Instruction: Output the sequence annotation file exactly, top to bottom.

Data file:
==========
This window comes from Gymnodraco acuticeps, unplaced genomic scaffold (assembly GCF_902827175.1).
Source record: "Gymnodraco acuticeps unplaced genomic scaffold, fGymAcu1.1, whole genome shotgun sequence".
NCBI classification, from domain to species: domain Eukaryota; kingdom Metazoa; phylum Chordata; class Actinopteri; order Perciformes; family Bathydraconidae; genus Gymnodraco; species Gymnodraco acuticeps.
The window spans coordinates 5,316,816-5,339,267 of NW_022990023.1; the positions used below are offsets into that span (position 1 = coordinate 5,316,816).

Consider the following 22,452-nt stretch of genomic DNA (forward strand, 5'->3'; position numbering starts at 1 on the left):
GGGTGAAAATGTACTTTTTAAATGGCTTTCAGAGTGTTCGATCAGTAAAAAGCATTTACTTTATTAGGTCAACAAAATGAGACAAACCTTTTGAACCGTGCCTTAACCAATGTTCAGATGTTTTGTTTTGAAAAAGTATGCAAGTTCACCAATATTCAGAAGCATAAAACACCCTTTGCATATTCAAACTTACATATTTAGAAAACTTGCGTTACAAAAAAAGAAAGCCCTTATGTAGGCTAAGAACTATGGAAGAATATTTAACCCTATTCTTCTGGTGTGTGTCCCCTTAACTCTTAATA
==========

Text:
This window comes from Gymnodraco acuticeps, unplaced genomic scaffold (assembly GCF_902827175.1).
Source record: "Gymnodraco acuticeps unplaced genomic scaffold, fGymAcu1.1, whole genome shotgun sequence".
NCBI classification, from domain to species: domain Eukaryota; kingdom Metazoa; phylum Chordata; class Actinopteri; order Perciformes; family Bathydraconidae; genus Gymnodraco; species Gymnodraco acuticeps.
The window spans coordinates 5,316,816-5,339,267 of NW_022990023.1; the positions used below are offsets into that span (position 1 = coordinate 5,316,816).

Consider the following 22,452-nt stretch of genomic DNA (forward strand, 5'->3'; position numbering starts at 1 on the left):
GGGTGAAAATGTACTTTTTAAATGGCTTTCAGAGTGTTCGATCAGTAAAAAGCATTTACTTTATTAGGTCAACAAAATGAGACAAACCTTTTGAACCGTGCCTTAACCAATGTTCAGATGTTTTGTTTTGAAAAAGTATGCAAGTTCACCAATATTCAGAAGCATAAAACACCCTTTGCATATTCAAACTTACATATTTAGAAAACTTGCGTTACAAAAAAAGAAAGCCCTTATGTAGGCTAAGAACTATGGAAGAATATTTAACCCTATTCTTCTGGTGTGTGTCCCCTTAACTCTTAATA